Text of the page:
Center for Biological Diversity

For Immediate Release, August 23, 2022


Michael Robinson, (575) 313-7017,

Federal Safeguards Urged For Colorado Wolves in 2023 Reintroduction

State Management Plan Must Use Best Available Science, Letter Says

DENVER— The Center for Biological Diversity has urged the U.S. Fish and Wildlife Service to limit the killing of wolves that will be reintroduced in Colorado in 2023. The federal protections — requested in a Center letter sent this week — would override a Colorado Parks and Wildlife plan, which could allow for the widespread killing of wolves.

In 2020 Colorado voters approved a ballot initiative directing the state to reintroduce wolves. The state’s wolf management plan is still being drafted, but an advisory group has recommended that the plan authorize livestock owners and others to kill any wolf that has killed even a single head of livestock. Wolves that ranchers claim to have observed attacking livestock could be killed with no restrictions.

“Proper enforcement of the Endangered Species Act should prevent Colorado Parks and Wildlife from recklessly killing wolves,” said Michael Robinson, a senior conservation advocate at the Center for Biological Diversity. “Federal guardrails are necessary to make sure the state officials who tried to defeat reintroduction at the ballot box can’t kill an unlimited number of wolves on behalf of the livestock industry.”

The Center’s letter was submitted before Monday night’s deadline for comments on the Fish and Wildlife Service’s development of an Endangered Species Act wolf management permit and associated draft environmental impact statement.

Wolves should be given priority over livestock on national forests and other public lands, the Center told the Service. The Center also urged the Service to require ranchers to prevent wolves from scavenging on carcasses by requiring prompt removal of dead animals. Any wolf allowed to scavenge would be immune from being killed for subsequent killing of livestock.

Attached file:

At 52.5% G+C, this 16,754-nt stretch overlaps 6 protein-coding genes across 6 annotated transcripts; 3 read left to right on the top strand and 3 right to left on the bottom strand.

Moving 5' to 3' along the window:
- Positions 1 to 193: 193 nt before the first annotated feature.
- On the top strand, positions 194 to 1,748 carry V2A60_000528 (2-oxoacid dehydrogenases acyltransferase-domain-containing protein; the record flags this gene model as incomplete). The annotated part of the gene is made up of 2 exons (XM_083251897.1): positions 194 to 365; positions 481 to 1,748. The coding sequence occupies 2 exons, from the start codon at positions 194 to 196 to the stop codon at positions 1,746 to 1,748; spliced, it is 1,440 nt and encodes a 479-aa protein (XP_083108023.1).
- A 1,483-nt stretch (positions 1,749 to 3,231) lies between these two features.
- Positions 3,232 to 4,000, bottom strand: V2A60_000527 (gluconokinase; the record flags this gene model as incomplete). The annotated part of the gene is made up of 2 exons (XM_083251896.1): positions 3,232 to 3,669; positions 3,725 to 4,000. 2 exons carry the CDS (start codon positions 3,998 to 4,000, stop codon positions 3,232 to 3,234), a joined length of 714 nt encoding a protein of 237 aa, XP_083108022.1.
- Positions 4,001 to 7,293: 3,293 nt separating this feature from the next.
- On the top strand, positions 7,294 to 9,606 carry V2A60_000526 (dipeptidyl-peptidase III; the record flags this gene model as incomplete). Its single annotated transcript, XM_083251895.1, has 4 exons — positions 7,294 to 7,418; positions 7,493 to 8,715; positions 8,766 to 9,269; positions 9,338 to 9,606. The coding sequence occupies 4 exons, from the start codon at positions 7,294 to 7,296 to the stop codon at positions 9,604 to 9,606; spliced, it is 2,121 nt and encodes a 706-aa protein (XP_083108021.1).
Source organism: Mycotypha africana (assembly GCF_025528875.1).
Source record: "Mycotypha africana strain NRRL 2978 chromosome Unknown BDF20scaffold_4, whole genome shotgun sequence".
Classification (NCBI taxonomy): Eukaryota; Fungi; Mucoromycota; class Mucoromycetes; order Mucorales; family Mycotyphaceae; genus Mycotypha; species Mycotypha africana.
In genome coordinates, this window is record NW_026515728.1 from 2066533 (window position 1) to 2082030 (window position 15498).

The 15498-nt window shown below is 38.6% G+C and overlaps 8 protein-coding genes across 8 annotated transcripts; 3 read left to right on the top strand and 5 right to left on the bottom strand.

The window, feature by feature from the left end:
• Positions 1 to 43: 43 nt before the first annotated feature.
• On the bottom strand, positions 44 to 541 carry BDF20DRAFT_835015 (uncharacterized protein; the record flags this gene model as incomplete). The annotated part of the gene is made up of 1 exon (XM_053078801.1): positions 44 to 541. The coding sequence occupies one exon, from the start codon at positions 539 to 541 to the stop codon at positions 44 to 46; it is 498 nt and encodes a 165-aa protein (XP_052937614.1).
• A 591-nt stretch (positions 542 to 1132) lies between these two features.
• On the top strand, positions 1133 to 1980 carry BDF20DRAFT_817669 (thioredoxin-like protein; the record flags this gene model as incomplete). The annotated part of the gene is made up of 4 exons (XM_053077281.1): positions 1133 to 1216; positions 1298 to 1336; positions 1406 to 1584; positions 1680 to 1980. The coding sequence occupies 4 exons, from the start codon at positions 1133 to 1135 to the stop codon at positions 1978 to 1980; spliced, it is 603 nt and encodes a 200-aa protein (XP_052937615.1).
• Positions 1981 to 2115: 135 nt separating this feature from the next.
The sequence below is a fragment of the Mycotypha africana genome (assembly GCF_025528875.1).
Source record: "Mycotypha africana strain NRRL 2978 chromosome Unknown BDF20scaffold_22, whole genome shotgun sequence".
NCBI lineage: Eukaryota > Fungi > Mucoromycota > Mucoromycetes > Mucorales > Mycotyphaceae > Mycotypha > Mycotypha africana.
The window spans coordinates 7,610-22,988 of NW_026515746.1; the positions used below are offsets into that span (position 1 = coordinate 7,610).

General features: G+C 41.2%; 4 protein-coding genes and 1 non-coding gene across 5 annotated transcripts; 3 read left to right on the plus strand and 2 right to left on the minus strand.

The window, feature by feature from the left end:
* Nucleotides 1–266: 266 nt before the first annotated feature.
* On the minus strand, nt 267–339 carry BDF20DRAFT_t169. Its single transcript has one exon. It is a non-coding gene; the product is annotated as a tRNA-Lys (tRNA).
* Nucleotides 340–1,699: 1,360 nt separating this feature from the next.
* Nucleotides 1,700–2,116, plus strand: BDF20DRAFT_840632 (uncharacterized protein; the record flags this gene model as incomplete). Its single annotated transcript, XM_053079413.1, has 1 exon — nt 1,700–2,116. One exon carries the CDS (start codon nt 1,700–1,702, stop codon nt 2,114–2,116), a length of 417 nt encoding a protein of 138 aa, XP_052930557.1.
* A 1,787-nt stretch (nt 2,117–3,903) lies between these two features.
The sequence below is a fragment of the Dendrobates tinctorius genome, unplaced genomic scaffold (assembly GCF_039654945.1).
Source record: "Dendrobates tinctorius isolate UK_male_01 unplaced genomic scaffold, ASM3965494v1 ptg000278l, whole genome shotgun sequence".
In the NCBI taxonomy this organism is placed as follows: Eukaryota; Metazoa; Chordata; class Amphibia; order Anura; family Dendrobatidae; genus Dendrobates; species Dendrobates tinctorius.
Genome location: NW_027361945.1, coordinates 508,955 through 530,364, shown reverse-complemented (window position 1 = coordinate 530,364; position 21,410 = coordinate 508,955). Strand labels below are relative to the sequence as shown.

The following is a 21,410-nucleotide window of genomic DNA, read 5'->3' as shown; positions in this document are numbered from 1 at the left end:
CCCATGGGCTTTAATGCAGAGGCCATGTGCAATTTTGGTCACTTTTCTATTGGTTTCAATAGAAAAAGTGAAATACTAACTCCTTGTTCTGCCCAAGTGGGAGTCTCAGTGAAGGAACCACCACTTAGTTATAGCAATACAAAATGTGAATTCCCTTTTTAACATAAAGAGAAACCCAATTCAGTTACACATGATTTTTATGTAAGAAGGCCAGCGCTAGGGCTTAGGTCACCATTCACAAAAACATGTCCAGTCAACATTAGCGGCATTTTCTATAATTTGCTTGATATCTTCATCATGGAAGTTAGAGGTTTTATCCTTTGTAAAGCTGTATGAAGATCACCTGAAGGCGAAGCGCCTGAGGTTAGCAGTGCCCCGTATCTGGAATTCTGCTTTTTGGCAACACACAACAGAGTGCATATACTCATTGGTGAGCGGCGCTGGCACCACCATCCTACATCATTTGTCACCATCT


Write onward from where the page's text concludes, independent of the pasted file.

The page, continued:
The Center’s letter provides scientific support to suggest that the Service should set a wolf population goal of at least 750 animals, along with requiring geographic connectivity to other wolf populations, to ensure the long-term genetic health of Colorado’s wolves. The recommendations are in contrast to the state-appointed advisory group, which suggested that wolves should be considered recovered when 200 roam the state, even if they’re isolated from wolves elsewhere.

The Center’s letter recommends tracking benefits to ecosystems and wildlife following the reintroduction of wolves, including to streamside vegetation, pronghorn, swift fox, black-footed ferret and Canada lynx populations.

In Yellowstone National Park, wolves changed the behavior of elk, resulting in the regrowth of riparian habitats. In a variety of states, wolves limit coyote numbers, which benefits pronghorns, swift foxes and black-footed ferrets that coyotes prey on. That also benefits Canada lynx with which coyotes compete for snowshoe hares.

The Center argued that the killing of wolves should not be allowed to slow progress toward a state population of 750 wolves or inhibit improvements to riparian habitats overgrazed by elk and benefits for any of those four coyote-affected species.

“Colorado’s wolf recovery should build on lessons from wolf reintroductions elsewhere and avoid needless conflict and brutality,” said Robinson. “That means setting basic requirements on livestock owners to avoid baiting wolves with carrion and having the wolves pay the ultimate price. The Service should also prohibit the killing of wolves for predation on livestock on public lands. Those lands should be dedicated first and foremost to imperiled wildlife and ecosystem health, and not to private profit.”

The Center for Biological Diversity is a national, nonprofit conservation organization with more than 1.7 million members and online activists dedicated to the protection of endangered species and wild places.

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